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Seeking acceptance through humor

Shea Foreit finds acceptance through provocative, humorous clothing label.
Shea Foreit finds acceptance through provocative, humorous clothing label.

Former Miami student boosts self-confidence through provocative humor

Shea Foreit, former Miami University student and founder of PWRMV (shorthand for the words "power move"), knows his generation is dominated by hashtags and filters, and that being authentic is often lost in a haze of stereotyping and conformity in society.

Foreit attended Miami but dropped out his senior year. He wanted something to shake up his schedule-oriented life. He wanted adventure -- but more than that, he wanted an escape from a life he felt he was forced to lead.

On a whim, Foreit booked a room at a bed and breakfast, filled out a couple job applications and left Oxford, Ohio for sunny San Diego, California. He spent a year in San Diego before realizing it was time to make the 32-hour drive back to his old college town.

"I hated it," Foreit said. "I didn't like the culture. The people there are very superficial -- very skin-deep."

Disappointed that his grand adventure didn't turn out the way he expected, Foreit began trying different ways to regain his self-confidence.

He went out to the bars wearing shirts he designed with eye-catching slogans to show the the world he didn't care what people said about him.

One sweatshirt in particular would eventually be the stepping stone for his new company. It bore the words "I eat ass" across the chest.

"I never had more fun in my entire life," Foreit said. "It showed that I'm not here to measure anyone up -- I'm just here to have a good time."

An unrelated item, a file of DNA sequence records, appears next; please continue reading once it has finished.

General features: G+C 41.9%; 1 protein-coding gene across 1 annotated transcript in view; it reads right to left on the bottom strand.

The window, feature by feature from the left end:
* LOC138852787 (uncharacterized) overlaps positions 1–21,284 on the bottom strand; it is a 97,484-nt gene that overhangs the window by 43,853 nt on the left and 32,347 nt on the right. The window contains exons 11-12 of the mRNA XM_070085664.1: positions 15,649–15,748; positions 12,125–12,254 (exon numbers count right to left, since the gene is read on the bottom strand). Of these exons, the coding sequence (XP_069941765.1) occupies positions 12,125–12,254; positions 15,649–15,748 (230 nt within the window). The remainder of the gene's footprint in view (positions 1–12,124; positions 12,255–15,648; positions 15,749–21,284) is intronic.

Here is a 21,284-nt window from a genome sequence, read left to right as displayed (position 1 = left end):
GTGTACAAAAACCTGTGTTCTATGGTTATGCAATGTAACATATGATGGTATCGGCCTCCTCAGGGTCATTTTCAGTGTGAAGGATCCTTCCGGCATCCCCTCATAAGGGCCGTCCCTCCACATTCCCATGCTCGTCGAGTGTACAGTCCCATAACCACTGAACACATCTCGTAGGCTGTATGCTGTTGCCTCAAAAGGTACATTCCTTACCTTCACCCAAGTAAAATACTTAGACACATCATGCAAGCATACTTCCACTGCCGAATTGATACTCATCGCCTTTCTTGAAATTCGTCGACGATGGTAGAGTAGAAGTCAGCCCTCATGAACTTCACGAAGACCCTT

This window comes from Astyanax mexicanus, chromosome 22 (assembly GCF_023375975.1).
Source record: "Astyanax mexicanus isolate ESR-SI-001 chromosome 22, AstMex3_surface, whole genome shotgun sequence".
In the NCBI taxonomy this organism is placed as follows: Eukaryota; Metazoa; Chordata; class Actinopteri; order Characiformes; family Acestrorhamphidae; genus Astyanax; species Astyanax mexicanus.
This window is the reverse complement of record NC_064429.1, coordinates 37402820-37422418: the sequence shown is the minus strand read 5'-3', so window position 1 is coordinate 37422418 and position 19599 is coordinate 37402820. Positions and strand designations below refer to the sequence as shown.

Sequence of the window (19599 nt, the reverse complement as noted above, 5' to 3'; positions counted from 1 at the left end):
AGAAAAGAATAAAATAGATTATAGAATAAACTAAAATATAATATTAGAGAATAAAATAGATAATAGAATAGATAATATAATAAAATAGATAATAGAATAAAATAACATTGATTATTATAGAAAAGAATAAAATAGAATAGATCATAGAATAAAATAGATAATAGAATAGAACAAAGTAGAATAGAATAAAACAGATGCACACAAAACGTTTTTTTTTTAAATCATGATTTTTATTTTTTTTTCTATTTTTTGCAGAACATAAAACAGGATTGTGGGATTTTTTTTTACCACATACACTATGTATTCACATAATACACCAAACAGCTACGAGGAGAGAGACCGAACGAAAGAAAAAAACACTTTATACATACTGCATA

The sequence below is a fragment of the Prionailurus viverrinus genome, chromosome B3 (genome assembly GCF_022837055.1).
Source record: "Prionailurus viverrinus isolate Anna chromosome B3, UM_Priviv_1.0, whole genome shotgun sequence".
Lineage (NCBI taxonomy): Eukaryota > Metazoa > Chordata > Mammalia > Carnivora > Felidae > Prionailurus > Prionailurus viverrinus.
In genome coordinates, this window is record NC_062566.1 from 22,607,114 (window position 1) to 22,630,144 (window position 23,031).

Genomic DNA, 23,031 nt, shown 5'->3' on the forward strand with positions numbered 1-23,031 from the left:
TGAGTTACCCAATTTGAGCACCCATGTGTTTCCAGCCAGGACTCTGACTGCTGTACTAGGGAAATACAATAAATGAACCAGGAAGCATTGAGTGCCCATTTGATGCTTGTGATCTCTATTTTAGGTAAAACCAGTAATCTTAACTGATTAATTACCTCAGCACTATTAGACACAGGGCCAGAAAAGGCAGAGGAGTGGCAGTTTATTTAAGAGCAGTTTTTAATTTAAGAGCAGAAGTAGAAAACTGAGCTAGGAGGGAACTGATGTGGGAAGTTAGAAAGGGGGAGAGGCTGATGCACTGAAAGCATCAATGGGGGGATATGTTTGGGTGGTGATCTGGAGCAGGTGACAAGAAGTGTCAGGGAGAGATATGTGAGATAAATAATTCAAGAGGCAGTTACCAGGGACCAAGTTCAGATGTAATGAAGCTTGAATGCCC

After receiving a wave of positive reactions, Foreit realized there was a market for similar apparel. People respected him for going out in a sweatshirt he created and not caring what anyone thought, and he wanted to spread that same confidence to others.

That night, the idea for PWRMV was born.

The company strives to create radical self-acceptance through self-deprecating humor, Foreit said.

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PWRMV creates shirts with multiple self deprecating slogans printed across the chest. Some of the shirts include the phrases "Insecure," "Scrawny," "Dadbod," "Flat AF," and the one that started it all, "I eat ass."

Foreit has struggled with depression for the last seven years, which he says stems from the pressure of trying to live up to societal standards.

Since the birth of his company in June 2018, he began to recognize those standards, set and strengthened by social media that only showed his friends' "highlights."

Foreit hopes his apparel will allow consumers to feel empowered and feel inspired to live their lives authentically.

"I'm trying to let people show that they can slap their biggest insecurity on their chest and wear it out proudly and know no one else's opinion of them matters at all," Foreit said. "You don't need anyone else's judgements to tell yourself that you're valued, or a good person. You just are completely on your own for just being you."

On October 20th, PWRMV hosted a fundraiser for the American Foundation for Suicide Prevention at The Woods Uptown.

The fundraiser raised $150 for the charity, and while Foreit was disappointed it didn't make more money, he was happy to support the cause.

"Through all the absurdity and all the brassiness that we have, that is our main goal, helping with self-acceptance. If we can support people from not ever killing themselves, that's one thing we'd want to do over anything else."